Biomaterials for Dry Eye Disease

A review paper by Dr Swati Singh and others from the L V Prasad Eye Institute explores the use of biomaterials for drug delivery in dry eye disease (DED) research and discusses the development stage they are in.

Dry eye disease (DED) is an ocular surface disease with tear film instability, leading to inflammation and damage to the eye’s surface. DED is a chronic condition that causes constant discomfort, disrupts daily function, and in its severe form, even leads to vision loss. DED symptoms are addressed using topical ophthalmic solutions such as lubricating eye drops, anti- inflammatory agents and immunosuppressive drugs depending on disease severity. However, such topical solutions can only address the symptoms and must be applied for life. Their long-term use can lead to side effects that include cataract and glaucoma. The fundamental limitation of conventional ophthalmic solutions is their limited bioavailability, due to the eye’s natural tear drainage mechanisms and require their constant re-use. 

A variety of biomaterials like nano systems, hydrogels, and contact lenses promise longer bioavailability with steady dosage on the ocular surface. Several teams are exploring the safety and efficacy of biomaterials in animal models and are only now addressing their potential in human trials. A variety of biomaterial technologies offer a range of choices ranging from drug-elution, delayed release, osmolarity or charge to restore homeostasis on the ocular surface. They vary in design, efficacy and use, and are at different stages of development.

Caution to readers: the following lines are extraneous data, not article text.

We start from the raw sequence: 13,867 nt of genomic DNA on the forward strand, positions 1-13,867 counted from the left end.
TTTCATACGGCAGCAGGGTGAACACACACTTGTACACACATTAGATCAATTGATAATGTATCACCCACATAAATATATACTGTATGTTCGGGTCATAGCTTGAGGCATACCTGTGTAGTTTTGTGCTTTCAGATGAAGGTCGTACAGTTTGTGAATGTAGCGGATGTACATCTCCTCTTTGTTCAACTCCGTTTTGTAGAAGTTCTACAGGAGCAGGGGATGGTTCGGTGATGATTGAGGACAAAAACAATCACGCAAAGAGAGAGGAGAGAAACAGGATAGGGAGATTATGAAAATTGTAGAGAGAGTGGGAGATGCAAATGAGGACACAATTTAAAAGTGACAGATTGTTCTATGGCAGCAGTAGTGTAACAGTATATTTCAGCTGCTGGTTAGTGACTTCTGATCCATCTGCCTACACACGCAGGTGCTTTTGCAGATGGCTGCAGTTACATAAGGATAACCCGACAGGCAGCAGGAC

A review in the Experimental Eye Research by Dr Swati Singh and others analyzed the published studies on biomaterials for tackling dry eye disease. The paper looks at a range of nano systems, hydrogels and contact lenses, and discusses their current state of development. These biomaterials are used to package and release lubricants and anti-inflammatory drugs over extended periods at a sustained cadence.  

Nano systems like nanoparticles, lipid molecules, nanowafers, nanogel and nano emulsions are widely studied biomaterials to treat DED. Each material is best suited to deliver specific drugs and to target a particular aspect of DED treatment, such as increased tear production, volume, or stability; reduced inflammation; or longer retention. Hydrogel-based drug delivery systems are also discussed, with particular attention to their unique ability to respond to changes in temperature, pH and charged states. Hydrogel patches are beginning to see human trials. Hydrogel or silicone hydrogel-based contact lenses with different drug loading and delivery methods have a long history of DED-related research, the paper notes. However, all these systems need extensive research before their commercial availability to treat DED.

'DED is a very common health problem, and the treatment is only palliative. Patients need eye drops every few hours, throughout the day adding to compliance issue and more preservative related side-effects. Biomaterials are like a sponge, if drugs are inside the sponge, it slowly releases the drugs and reduces the frequency of the drug administration. While they offer numerous advantages, more long-term studies are needed before regulatory approval can be obtained and biomaterials are commercially available for DED patients,' says Dr Swati Singh, Assistant Ophthalmologist, Centre for Ocular Regeneration, LVPEI 

Thacker M, Singh V, Basu S, Singh S. Biomaterials for dry eye disease treatment: Current overview and future perspectives. Exp Eye Res. 2023 Jan;226:109339. doi: 10.1016/j.exer.2022.109339. Epub 2022 Dec 5. PMID: 36470431.

Photo credit: Various drug delivery systems for DED treatment; Thacker et al.

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